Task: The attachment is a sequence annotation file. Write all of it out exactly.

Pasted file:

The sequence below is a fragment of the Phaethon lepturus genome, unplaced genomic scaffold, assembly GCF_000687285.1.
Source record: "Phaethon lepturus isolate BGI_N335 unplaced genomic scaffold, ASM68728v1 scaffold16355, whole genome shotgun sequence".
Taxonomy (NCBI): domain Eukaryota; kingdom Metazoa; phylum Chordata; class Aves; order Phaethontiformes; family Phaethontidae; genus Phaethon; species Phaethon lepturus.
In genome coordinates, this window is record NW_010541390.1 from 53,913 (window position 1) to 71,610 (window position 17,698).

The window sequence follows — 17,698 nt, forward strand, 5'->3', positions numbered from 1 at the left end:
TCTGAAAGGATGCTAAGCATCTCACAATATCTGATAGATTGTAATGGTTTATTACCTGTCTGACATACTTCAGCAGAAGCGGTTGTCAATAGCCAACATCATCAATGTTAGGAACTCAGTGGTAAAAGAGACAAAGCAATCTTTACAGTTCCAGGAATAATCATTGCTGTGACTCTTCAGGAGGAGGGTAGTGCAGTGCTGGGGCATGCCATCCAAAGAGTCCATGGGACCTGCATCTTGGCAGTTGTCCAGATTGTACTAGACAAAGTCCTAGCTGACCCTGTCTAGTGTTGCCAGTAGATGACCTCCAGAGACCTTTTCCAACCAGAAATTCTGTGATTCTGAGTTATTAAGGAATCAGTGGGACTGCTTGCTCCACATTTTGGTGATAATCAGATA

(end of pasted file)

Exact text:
The sequence below is a fragment of the Phaethon lepturus genome, unplaced genomic scaffold, assembly GCF_000687285.1.
Source record: "Phaethon lepturus isolate BGI_N335 unplaced genomic scaffold, ASM68728v1 scaffold16355, whole genome shotgun sequence".
Taxonomy (NCBI): domain Eukaryota; kingdom Metazoa; phylum Chordata; class Aves; order Phaethontiformes; family Phaethontidae; genus Phaethon; species Phaethon lepturus.
In genome coordinates, this window is record NW_010541390.1 from 53,913 (window position 1) to 71,610 (window position 17,698).

The window sequence follows — 17,698 nt, forward strand, 5'->3', positions numbered from 1 at the left end:
TCTGAAAGGATGCTAAGCATCTCACAATATCTGATAGATTGTAATGGTTTATTACCTGTCTGACATACTTCAGCAGAAGCGGTTGTCAATAGCCAACATCATCAATGTTAGGAACTCAGTGGTAAAAGAGACAAAGCAATCTTTACAGTTCCAGGAATAATCATTGCTGTGACTCTTCAGGAGGAGGGTAGTGCAGTGCTGGGGCATGCCATCCAAAGAGTCCATGGGACCTGCATCTTGGCAGTTGTCCAGATTGTACTAGACAAAGTCCTAGCTGACCCTGTCTAGTGTTGCCAGTAGATGACCTCCAGAGACCTTTTCCAACCAGAAATTCTGTGATTCTGAGTTATTAAGGAATCAGTGGGACTGCTTGCTCCACATTTTGGTGATAATCAGATA